Trip leader: Bruce Stafford
Party: Alla, Jackson, Lishan, Marselina.
Halloween walk: Dover Heights to South Head & Camp Cove.
With a 30 degree C day earlier (and with a total fire ban), I was wondering what the weather would be like in the late afternoon for this walk.
The five of us got to Christison Park at Vaucluse next to Macquarie Lighthouse in a rather cold southerly wind which had developed from a gentle seabreeze earlier that day into something fairly strong and cold by 6.30pm (50 minutes before sunset). In fact at one point the wind got so strong that the bushes were almost walking!
With the five of us altogether, we set off along the track (or rather footpath) behind the lighthouse and separated from the cliff edge by the aforementioned almost walking bushes. We came across some wildlife in the form of a Wattle Bird and its fledgeling chick (almost adult size itself) https://australian.museum/learn/animals/birds/yellow-wattlebird/. Then we came to a rather odd struicture on the cliff fence which would not be out of place at Bondi’s “Sculpture by the Sea”. It turned out to have a mirror inside by which the waves at the cliff base can be seen without leaning over the edge. Nearby there are the remains of WW2 naval gun emplacements (and there are more on South Head itself). The pathway itself provides lots of viewpoints where the cliff line can be seen as far as North Bondi; lots of white-capped waves could be seen – called “white horses” by sailors and are a sign of rough seas. From nearby Signal Hill Reserve there is a 200m walk along the footpath beside Old South Head Road which gives clear views across to Manly and North Head. Until 1960 this footpath was actually part of the Watsons Bay tramline, closed by the galahs and drongos of the then NSW government. (Refer to the ABC link at end of this report). Because sunset time was soon approaching, we went along the track higher up paralleling the cliff line to get better views of the sunset.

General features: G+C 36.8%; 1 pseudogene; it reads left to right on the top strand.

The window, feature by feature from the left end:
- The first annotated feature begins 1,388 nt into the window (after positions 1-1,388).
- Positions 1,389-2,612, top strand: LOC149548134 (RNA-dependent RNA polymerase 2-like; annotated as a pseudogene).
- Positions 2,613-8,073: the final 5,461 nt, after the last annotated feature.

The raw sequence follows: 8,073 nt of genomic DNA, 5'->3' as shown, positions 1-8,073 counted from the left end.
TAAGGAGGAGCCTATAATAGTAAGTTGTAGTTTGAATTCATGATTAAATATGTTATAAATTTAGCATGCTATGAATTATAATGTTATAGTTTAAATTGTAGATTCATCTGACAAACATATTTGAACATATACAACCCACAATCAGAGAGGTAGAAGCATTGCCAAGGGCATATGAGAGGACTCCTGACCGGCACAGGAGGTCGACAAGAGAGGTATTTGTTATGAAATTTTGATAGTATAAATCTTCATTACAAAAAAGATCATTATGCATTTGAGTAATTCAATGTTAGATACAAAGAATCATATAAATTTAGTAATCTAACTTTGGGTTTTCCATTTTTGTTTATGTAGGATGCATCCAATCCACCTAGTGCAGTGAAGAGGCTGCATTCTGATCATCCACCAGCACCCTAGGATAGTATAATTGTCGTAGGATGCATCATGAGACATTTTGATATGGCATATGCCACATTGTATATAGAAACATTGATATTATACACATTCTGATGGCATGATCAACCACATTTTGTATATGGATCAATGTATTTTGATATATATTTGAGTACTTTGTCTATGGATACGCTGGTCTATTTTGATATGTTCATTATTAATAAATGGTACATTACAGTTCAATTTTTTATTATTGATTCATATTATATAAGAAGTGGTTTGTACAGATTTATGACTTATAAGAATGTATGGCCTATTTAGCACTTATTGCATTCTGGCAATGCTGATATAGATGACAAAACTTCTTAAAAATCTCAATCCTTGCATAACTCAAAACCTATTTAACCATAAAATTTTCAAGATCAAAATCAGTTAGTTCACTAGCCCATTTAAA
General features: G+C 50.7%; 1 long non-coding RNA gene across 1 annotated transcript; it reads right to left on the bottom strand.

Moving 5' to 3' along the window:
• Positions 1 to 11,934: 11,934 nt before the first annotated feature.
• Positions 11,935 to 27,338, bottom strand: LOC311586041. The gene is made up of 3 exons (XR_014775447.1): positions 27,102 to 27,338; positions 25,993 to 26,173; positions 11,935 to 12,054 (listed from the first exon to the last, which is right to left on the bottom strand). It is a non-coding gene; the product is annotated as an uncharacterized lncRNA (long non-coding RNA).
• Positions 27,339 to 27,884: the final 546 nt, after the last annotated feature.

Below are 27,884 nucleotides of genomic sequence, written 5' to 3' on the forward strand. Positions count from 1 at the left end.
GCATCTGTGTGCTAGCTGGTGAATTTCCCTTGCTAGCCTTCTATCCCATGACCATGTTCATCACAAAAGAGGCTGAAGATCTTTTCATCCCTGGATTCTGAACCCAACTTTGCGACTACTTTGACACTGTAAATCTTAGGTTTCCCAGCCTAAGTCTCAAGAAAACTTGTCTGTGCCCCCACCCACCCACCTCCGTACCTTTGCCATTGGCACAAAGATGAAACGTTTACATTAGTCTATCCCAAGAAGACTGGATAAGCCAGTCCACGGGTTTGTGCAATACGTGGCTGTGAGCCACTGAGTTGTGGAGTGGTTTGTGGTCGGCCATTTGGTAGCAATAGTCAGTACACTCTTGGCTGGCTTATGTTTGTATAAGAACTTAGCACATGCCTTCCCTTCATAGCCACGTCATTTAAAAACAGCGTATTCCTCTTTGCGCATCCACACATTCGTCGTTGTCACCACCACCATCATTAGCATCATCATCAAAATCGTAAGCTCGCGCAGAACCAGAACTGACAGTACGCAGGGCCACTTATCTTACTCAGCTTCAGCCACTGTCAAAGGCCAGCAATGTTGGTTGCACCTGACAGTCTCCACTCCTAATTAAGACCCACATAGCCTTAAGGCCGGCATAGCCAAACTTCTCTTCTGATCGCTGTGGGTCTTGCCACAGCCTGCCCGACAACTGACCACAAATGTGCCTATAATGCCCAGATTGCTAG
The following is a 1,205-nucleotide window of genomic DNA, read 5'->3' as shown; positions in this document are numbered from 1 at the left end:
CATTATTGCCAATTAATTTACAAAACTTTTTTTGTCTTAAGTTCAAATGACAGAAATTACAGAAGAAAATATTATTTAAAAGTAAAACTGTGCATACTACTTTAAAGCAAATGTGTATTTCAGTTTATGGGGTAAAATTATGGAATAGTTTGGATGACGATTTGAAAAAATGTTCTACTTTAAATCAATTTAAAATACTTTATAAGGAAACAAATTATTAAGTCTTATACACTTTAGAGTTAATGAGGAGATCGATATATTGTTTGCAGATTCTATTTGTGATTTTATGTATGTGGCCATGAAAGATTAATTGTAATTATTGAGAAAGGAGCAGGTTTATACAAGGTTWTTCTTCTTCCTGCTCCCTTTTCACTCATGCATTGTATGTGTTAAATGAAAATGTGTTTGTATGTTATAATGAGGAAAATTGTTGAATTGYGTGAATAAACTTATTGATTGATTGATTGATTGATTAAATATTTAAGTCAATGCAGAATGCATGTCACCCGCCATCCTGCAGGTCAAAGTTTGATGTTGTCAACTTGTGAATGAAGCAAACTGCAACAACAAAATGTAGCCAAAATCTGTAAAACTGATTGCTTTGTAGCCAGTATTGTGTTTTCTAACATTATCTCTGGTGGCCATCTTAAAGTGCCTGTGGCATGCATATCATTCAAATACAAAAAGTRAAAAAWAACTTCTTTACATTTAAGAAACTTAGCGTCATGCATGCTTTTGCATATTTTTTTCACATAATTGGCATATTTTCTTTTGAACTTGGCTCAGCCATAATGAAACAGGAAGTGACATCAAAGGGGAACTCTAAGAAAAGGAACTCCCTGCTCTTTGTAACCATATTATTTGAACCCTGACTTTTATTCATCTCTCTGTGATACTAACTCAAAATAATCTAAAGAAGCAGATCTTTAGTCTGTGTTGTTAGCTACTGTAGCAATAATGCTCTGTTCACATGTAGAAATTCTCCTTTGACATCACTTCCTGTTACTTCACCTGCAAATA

Then back down to Don Ritchie Grove to access a footpath running down to Dunbar Street, but after less than 100 metres we entered a dirt track branching to the right. This is the Ghost Tram track which runs down another half km to Gap Lookout, and is part of the Watsons Bay tramline mentioned above. Since 2020 this track has been “prettied up” to make it smoother and remove trip hazards as it is becoming better known now. The result is that unless you know its history, you wouldn’t know now that it was a former tramline. It ends at the popular Gap Lookout, where I felt some light water spray on me, and I couldn’t work out where it was comiong from, as there was not a cloud in the sky. I thought that maybe someone was playing a “trick or treat” game, but it turned out to be sea spray from the waves crashing against the base of the cliff some 25 metres below; that’s how rough the sea was at the time.
By then some people were getting hungry and thinking of dinner, so first stop was the Gelato shop on Military Road opposite the bus stop, then down to the Beach Club at Watsons Bay Boutique Hotel for solid food! As it was 8pm by now, I was concerned that its cafe section might by this time of night be closed (as it had been on trips here a few years back with Athena) but thankfully it was open (until about 9pm they said). So Lishan, Marcelina and myself shared a large Pizza, and Alla tried their oysters. Jackson decided that the gelato he had earlier would do for dinner.